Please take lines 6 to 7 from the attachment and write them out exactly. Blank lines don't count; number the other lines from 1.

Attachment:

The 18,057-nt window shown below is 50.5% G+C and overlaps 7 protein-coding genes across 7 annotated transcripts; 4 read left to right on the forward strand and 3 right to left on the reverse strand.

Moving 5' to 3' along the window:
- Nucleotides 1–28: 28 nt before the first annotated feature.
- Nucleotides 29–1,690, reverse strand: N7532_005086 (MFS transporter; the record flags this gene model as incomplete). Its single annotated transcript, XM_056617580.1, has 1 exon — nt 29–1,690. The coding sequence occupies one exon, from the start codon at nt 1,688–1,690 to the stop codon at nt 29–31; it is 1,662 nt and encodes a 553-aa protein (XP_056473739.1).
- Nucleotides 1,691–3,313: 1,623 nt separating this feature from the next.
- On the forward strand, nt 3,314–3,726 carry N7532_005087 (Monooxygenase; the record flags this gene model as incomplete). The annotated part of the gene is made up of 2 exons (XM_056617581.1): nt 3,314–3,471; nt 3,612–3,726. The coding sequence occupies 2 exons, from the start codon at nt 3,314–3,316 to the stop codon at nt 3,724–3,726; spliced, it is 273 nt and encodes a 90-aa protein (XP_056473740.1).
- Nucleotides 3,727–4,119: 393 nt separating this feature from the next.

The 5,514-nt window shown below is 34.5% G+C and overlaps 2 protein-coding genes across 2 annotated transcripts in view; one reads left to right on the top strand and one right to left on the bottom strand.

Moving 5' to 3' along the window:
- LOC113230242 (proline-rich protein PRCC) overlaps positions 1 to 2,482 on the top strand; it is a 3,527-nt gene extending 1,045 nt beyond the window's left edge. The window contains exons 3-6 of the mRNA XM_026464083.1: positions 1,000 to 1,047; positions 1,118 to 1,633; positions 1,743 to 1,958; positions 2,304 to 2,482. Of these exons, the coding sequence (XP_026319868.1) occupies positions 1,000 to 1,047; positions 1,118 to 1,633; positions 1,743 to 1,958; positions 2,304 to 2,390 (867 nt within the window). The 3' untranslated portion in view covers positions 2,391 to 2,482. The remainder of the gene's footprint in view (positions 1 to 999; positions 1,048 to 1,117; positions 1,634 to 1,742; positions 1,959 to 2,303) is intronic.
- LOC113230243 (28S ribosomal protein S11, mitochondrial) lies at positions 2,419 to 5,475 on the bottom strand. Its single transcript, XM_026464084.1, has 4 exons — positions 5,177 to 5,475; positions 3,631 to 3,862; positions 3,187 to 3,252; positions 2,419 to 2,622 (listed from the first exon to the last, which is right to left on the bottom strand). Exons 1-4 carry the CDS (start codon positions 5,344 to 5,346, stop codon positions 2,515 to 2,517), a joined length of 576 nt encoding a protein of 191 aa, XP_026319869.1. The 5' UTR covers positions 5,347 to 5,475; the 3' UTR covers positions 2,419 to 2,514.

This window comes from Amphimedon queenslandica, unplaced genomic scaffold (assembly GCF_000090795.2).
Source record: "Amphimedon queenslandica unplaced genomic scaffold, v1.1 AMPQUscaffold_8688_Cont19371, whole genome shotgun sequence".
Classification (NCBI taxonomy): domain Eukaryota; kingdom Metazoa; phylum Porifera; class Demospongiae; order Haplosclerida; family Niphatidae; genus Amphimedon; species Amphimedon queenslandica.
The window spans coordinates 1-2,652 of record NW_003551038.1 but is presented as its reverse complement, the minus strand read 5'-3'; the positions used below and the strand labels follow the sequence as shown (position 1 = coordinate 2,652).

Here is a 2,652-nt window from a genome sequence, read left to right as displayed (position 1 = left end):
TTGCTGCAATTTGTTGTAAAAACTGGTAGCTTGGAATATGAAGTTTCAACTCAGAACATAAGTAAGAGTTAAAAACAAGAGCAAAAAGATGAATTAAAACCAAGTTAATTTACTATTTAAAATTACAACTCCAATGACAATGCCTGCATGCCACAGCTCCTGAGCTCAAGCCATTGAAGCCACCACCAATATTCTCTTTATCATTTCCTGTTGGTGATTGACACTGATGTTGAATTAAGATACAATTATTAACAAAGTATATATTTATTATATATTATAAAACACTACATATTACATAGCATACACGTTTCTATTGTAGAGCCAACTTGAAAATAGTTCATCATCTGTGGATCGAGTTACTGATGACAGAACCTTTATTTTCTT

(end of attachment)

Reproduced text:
- On the forward strand, nt 3,314–3,726 carry N7532_005087 (Monooxygenase; the record flags this gene model as incomplete). The annotated part of the gene is made up of 2 exons (XM_056617581.1): nt 3,314–3,471; nt 3,612–3,726. The coding sequence occupies 2 exons, from the start codon at nt 3,314–3,316 to the stop codon at nt 3,724–3,726; spliced, it is 273 nt and encodes a 90-aa protein (XP_056473740.1).
- Nucleotides 3,727–4,119: 393 nt separating this feature from the next.